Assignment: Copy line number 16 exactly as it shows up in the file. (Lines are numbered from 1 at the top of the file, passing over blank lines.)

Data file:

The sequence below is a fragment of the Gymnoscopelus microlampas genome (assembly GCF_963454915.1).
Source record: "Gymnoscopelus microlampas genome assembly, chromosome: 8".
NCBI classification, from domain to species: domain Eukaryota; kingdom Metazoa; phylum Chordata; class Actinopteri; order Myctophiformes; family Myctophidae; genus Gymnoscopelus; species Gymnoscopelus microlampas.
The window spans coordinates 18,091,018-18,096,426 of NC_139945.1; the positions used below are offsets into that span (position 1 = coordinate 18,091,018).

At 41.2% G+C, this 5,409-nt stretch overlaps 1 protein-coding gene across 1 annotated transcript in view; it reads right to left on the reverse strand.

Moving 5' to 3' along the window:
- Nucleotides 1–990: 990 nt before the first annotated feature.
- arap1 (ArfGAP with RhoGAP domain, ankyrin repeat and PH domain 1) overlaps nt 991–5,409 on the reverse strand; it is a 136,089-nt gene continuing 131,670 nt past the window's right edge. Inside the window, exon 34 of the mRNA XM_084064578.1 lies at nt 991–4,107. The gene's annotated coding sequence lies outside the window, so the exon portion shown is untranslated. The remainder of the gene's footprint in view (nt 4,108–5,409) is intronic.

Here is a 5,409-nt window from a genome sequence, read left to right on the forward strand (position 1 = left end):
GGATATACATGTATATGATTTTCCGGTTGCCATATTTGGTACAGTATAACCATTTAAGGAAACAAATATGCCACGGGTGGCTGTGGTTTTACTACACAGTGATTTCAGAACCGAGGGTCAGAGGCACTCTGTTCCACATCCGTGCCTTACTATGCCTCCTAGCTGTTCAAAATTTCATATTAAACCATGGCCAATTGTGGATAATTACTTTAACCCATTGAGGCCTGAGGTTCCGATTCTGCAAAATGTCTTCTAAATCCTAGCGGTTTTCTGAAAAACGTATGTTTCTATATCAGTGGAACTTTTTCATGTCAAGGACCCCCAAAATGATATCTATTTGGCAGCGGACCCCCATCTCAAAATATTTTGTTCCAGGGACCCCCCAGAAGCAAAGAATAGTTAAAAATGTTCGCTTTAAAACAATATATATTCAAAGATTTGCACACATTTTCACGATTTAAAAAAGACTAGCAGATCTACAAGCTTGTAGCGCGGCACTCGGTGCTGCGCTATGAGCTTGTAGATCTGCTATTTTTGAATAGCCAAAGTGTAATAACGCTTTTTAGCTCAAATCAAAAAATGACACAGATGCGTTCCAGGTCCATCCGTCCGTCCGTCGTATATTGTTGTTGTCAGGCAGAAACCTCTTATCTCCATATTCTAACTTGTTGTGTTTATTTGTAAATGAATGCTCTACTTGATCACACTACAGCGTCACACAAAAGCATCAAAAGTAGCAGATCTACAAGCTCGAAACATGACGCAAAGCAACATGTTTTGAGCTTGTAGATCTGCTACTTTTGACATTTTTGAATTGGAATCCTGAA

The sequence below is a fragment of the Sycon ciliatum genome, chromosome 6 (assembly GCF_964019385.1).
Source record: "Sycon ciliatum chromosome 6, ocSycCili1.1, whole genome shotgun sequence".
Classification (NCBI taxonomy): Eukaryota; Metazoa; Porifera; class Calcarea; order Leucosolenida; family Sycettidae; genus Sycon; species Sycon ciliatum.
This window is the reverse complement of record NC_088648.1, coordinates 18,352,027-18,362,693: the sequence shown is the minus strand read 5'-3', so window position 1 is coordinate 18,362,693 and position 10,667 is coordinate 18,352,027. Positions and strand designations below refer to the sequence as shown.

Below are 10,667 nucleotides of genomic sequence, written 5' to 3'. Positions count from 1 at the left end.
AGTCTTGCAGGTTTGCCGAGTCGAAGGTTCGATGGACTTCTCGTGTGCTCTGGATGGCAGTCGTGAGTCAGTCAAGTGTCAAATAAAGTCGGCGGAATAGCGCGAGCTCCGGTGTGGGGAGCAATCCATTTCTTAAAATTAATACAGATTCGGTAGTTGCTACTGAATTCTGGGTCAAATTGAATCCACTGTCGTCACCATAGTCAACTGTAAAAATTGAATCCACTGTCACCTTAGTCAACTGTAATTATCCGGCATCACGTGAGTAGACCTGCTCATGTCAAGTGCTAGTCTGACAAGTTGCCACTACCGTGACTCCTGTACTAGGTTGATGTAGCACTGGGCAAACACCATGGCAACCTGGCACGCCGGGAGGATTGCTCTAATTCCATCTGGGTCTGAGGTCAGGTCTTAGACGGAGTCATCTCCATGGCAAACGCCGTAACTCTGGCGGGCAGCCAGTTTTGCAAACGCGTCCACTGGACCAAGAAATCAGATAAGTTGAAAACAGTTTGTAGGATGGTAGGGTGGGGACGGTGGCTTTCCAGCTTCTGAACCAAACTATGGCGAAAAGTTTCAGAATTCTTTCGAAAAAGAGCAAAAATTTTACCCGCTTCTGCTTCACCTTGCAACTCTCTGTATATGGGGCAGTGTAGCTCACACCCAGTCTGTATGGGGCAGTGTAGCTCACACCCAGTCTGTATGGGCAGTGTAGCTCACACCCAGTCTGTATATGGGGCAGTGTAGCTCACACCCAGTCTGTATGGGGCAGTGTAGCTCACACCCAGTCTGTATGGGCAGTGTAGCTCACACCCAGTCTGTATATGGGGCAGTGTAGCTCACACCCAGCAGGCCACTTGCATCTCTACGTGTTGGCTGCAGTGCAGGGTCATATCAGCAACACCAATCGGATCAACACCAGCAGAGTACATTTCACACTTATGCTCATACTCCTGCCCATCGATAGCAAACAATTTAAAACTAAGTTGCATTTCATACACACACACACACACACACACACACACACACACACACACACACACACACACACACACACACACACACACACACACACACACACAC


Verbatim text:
AGTCTTGCAGGTTTGCCGAGTCGAAGGTTCGATGGACTTCTCGTGTGCTCTGGATGGCAGTCGTGAGTCAGTCAAGTGTCAAATAAAGTCGGCGGAATAGCGCGAGCTCCGGTGTGGGGAGCAATCCATTTCTTAAAATTAATACAGATTCGGTAGTTGCTACTGAATTCTGGGTCAAATTGAATCCACTGTCGTCACCATAGTCAACTGTAAAAATTGAATCCACTGTCACCTTAGTCAACTGTAATTATCCGGCATCACGTGAGTAGACCTGCTCATGTCAAGTGCTAGTCTGACAAGTTGCCACTACCGTGACTCCTGTACTAGGTTGATGTAGCACTGGGCAAACACCATGGCAACCTGGCACGCCGGGAGGATTGCTCTAATTCCATCTGGGTCTGAGGTCAGGTCTTAGACGGAGTCATCTCCATGGCAAACGCCGTAACTCTGGCGGGCAGCCAGTTTTGCAAACGCGTCCACTGGACCAAGAAATCAGATAAGTTGAAAACAGTTTGTAGGATGGTAGGGTGGGGACGGTGGCTTTCCAGCTTCTGAACCAAACTATGGCGAAAAGTTTCAGAATTCTTTCGAAAAAGAGCAAAAATTTTACCCGCTTCTGCTTCACCTTGCAACTCTCTGTATATGGGGCAGTGTAGCTCACACCCAGTCTGTATGGGGCAGTGTAGCTCACACCCAGTCTGTATGGGCAGTGTAGCTCACACCCAGTCTGTATATGGGGCAGTGTAGCTCACACCCAGTCTGTATGGGGCAGTGTAGCTCACACCCAGTCTGTATGGGCAGTGTAGCTCACACCCAGTCTGTATATGGGGCAGTGTAGCTCACACCCAGCAGGCCACTTGCATCTCTACGTGTTGGCTGCAGTGCAGGGTCATATCAGCAACACCAATCGGATCAACACCAGCAGAGTACATTTCACACTTATGCTCATACTCCTGCCCATCGATAGCAAACAATTTAAAACTAAGTTGCATTTCATACACACACACACACACACACACACACACACACACACACACACACACACACACACACACACACACACACACACACACACACACACAC